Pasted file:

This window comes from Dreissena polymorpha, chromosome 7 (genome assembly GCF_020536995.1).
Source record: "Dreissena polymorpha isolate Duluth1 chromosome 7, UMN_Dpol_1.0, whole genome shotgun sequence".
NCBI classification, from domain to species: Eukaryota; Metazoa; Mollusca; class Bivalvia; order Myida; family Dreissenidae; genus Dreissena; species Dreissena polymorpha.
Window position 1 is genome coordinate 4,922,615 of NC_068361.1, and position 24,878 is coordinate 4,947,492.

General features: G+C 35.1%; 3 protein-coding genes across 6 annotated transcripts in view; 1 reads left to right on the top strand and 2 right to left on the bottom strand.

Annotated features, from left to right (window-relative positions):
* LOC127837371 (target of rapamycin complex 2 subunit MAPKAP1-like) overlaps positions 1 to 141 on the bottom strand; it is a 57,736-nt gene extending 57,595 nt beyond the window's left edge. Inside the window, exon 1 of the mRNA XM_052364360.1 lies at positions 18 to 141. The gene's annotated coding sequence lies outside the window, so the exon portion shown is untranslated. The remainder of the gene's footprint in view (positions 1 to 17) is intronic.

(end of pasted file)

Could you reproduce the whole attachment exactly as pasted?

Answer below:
This window comes from Dreissena polymorpha, chromosome 7 (genome assembly GCF_020536995.1).
Source record: "Dreissena polymorpha isolate Duluth1 chromosome 7, UMN_Dpol_1.0, whole genome shotgun sequence".
NCBI classification, from domain to species: Eukaryota; Metazoa; Mollusca; class Bivalvia; order Myida; family Dreissenidae; genus Dreissena; species Dreissena polymorpha.
Window position 1 is genome coordinate 4,922,615 of NC_068361.1, and position 24,878 is coordinate 4,947,492.

General features: G+C 35.1%; 3 protein-coding genes across 6 annotated transcripts in view; 1 reads left to right on the top strand and 2 right to left on the bottom strand.

Annotated features, from left to right (window-relative positions):
* LOC127837371 (target of rapamycin complex 2 subunit MAPKAP1-like) overlaps positions 1 to 141 on the bottom strand; it is a 57,736-nt gene extending 57,595 nt beyond the window's left edge. Inside the window, exon 1 of the mRNA XM_052364360.1 lies at positions 18 to 141. The gene's annotated coding sequence lies outside the window, so the exon portion shown is untranslated. The remainder of the gene's footprint in view (positions 1 to 17) is intronic.